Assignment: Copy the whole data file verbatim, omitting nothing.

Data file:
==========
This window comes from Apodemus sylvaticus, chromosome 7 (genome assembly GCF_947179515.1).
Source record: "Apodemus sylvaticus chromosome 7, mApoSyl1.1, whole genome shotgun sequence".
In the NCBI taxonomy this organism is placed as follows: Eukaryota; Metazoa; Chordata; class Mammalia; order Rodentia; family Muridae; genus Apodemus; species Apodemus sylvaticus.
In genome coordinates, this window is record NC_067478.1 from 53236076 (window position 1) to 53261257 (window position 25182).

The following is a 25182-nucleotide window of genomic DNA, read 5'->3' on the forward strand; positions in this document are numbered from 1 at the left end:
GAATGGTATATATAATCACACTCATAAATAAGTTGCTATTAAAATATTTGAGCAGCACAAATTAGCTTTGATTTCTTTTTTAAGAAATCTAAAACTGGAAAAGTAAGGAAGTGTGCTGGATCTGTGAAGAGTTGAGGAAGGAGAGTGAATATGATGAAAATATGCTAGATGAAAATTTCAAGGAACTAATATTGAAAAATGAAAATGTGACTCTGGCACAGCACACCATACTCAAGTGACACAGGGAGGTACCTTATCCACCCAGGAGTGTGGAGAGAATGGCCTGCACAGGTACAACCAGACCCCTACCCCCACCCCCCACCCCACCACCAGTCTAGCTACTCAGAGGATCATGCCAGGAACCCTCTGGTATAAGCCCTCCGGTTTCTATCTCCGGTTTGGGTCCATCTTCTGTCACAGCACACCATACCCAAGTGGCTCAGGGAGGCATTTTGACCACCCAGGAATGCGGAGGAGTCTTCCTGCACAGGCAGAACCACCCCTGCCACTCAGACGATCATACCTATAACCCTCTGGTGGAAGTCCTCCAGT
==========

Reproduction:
This window comes from Apodemus sylvaticus, chromosome 7 (genome assembly GCF_947179515.1).
Source record: "Apodemus sylvaticus chromosome 7, mApoSyl1.1, whole genome shotgun sequence".
In the NCBI taxonomy this organism is placed as follows: Eukaryota; Metazoa; Chordata; class Mammalia; order Rodentia; family Muridae; genus Apodemus; species Apodemus sylvaticus.
In genome coordinates, this window is record NC_067478.1 from 53236076 (window position 1) to 53261257 (window position 25182).

The following is a 25182-nucleotide window of genomic DNA, read 5'->3' on the forward strand; positions in this document are numbered from 1 at the left end:
GAATGGTATATATAATCACACTCATAAATAAGTTGCTATTAAAATATTTGAGCAGCACAAATTAGCTTTGATTTCTTTTTTAAGAAATCTAAAACTGGAAAAGTAAGGAAGTGTGCTGGATCTGTGAAGAGTTGAGGAAGGAGAGTGAATATGATGAAAATATGCTAGATGAAAATTTCAAGGAACTAATATTGAAAAATGAAAATGTGACTCTGGCACAGCACACCATACTCAAGTGACACAGGGAGGTACCTTATCCACCCAGGAGTGTGGAGAGAATGGCCTGCACAGGTACAACCAGACCCCTACCCCCACCCCCCACCCCACCACCAGTCTAGCTACTCAGAGGATCATGCCAGGAACCCTCTGGTATAAGCCCTCCGGTTTCTATCTCCGGTTTGGGTCCATCTTCTGTCACAGCACACCATACCCAAGTGGCTCAGGGAGGCATTTTGACCACCCAGGAATGCGGAGGAGTCTTCCTGCACAGGCAGAACCACCCCTGCCACTCAGACGATCATACCTATAACCCTCTGGTGGAAGTCCTCCAGT